I give this book a 3.

Anonymous said...

Ratha's Courage is a very unique book that contains some fantasy elements that do not appeal to many readers. I'm afraid that the sheer volume of the book--it weighs in at about 370 pages--might turn some kids away. It wasn't a page turner for me and I would only recommend it to those students who have read and enjoyed the previous books in this series.
I give it a rating of 2.
6th grade teacher
Chicago, IL

Anonymous said...

Ratha's Courage is your basic 'meat-and-potatoes' fantasy novel -- tons of action with overly-dramatic dialogue. Good for struggling middle-schoolers with just the right amount of useful vocab words ('puzzled', 'exultaion', 'speculate' etc.). I agree with other reviewers that it would be a hard sell to students who are not die-hard fantasy fans.

Jason P.
Oakland, CA

Anonymous said...

BTW -- I give it a 4 as a fantasy novel, 2.5 overall.

Jason P.

Peacham Library said...

Ratha's Courage is a richly detailed book about two clans of cats. One clan, the Named, are herders and can control fire. The other clan, which communicates via "the song" are hunters. The plot is simple--what happens when two differently minded groups interact? Can Ratha control the outcome?
I found the going somewhat tedious, too much detail and not enough action. I believe Clare Bell knows her cats, the description of how a cat might sense who a different cat is was incredible. However, I kept waiting for things to happen rather than to learn about the intricacies of the daily lives the characters.
I believe some young adults will be enamoured with this book (and the whole series). It is well written, but will require the right readers.
I give this a 3, as I'll recommend the book to some of my fantasy readers, but not all of them.
Peacham Library Co-Director

Anonymous said...

This was the first book in this series that I have read, and I found it difficult to get hooked. I was nearly to page 100 before I began enjoying the story and wanting to keep reading. I feel that if I was already familiar with the characters, I might have been more interested. I can picture myself pulling out selected readings from the book to lead into a discussion on cultural differences and the problems they can cause. I give this book a 3.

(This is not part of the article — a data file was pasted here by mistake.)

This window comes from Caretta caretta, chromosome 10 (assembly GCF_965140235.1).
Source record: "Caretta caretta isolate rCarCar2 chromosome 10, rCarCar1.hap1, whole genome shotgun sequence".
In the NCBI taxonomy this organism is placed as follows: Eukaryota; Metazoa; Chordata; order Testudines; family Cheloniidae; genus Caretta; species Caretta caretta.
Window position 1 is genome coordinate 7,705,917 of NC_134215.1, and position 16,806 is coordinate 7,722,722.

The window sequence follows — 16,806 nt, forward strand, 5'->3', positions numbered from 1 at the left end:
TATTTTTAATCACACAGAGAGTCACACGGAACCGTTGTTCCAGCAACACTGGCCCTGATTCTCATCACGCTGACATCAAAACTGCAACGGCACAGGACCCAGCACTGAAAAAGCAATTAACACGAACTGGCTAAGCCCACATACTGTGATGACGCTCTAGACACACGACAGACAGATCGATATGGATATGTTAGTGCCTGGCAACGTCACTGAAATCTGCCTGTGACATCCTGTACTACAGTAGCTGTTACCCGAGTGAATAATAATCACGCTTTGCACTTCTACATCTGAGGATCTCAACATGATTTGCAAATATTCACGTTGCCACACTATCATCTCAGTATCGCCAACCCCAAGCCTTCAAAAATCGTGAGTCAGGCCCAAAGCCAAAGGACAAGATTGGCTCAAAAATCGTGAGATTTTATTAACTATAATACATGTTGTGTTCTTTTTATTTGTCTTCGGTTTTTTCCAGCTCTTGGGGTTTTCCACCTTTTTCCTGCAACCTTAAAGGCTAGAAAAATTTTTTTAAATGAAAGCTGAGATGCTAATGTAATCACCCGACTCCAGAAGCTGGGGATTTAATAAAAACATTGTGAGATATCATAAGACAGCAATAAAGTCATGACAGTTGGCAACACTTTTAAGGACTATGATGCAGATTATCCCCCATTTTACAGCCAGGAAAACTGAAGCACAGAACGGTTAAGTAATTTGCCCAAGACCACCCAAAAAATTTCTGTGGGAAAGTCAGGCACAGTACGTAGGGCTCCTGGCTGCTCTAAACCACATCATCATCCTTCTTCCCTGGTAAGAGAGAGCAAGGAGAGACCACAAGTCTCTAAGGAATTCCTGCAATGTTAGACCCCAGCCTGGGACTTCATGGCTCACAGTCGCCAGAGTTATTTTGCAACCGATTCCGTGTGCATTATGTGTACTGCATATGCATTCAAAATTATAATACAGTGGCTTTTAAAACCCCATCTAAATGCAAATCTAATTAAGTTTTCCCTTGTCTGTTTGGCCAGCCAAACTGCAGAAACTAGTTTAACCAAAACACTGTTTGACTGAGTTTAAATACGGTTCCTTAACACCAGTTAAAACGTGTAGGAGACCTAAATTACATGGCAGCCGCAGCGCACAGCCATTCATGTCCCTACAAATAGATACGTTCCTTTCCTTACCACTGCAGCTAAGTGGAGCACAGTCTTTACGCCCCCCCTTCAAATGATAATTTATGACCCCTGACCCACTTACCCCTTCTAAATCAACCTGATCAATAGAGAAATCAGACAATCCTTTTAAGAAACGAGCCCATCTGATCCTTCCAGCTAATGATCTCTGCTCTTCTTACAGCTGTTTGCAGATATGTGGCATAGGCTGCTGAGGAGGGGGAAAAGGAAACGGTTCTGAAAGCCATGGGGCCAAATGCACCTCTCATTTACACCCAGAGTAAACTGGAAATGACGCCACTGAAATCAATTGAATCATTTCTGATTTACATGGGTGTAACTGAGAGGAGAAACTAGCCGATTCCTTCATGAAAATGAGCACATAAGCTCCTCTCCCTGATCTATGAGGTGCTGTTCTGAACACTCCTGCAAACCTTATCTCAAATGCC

Barb C
6th grade SS teacher
North Port,FL

Ms. Wojo said...

Ratha's Courage, the fifth book of the Named series by Clare Bell, was recently offered by the Picnic-Basket. The description sounded interesting, so I decided to request a copy.

I found the characters interesting and the descriptions vivid.

The meadow was large and irregular, with smaller areas fenced off by brush and low trees. In one such corner, Ratha found Cherfan guarding a herd of three-horn deer while his partner for the day, red-gold Bira, tended a watch fire nearby.

Bira was an unusual and striking color for the Named, who tended to be shades of brown and tan, some with faint spots that lingered from their cubhood. The hue of Bira's long fur was most intense down her back, deep gold tipped with reds and oranges. Her one vanity was her beautifully plumed tail.

However, I couldn't get over the fact that I had no idea what was going on in this story. This is the FIFTH book in a series that I am not familiar with so references to Ratha's cubs were confusing at best. I also found Ratha's relationship with Thakur mystifiying; clearly there is a past, but I don't know what it is.

Obviously, my lack of understanding is my fault as I attempted to read this story without having read the previous four. Therefore, for the unitiatied I would only give this a 2 (recommend under certain situations) because the reader has to deal well with ambiguity in a story (which, apparently, I don't). However, for fans of Ratha, I would say this is a 4 or 5. Clearly there is great depth in this saga, but I think it's more for fans of the story from the 80's and 90's. Those of us who haven't read any of the Named series need to start with Book 1!

mjbar said...

A couple of fantasy lovers read this book and thought it enjoyable. They also didn't feel like you had to have read the previous books in the set to get the enjoyment; the book seemed to stand fairly well on its own.

Clix said...

I give this book a 3. It's definitely an enjoyable read, and I don't think you HAVE to have read the previous books to be able to figure out what's going on, but it would help. It's got a female character but is also definitely high on the adventure/action, which I think would make it appeal to boys or girls.

Linda said...

This book was read by another fantasy reader as well as the first book in the series. She liked it well enough that I have ordered the three other titles in the series! It is written by someone who obviously understands cats and has integrated this into the fantasy. The language maybe a turn-off for non-fantasy readers or reluctant readers, but will definitely be appreciated by the readers of the Warriors series.

I would rate this book 3 baskets.

Bookreader said...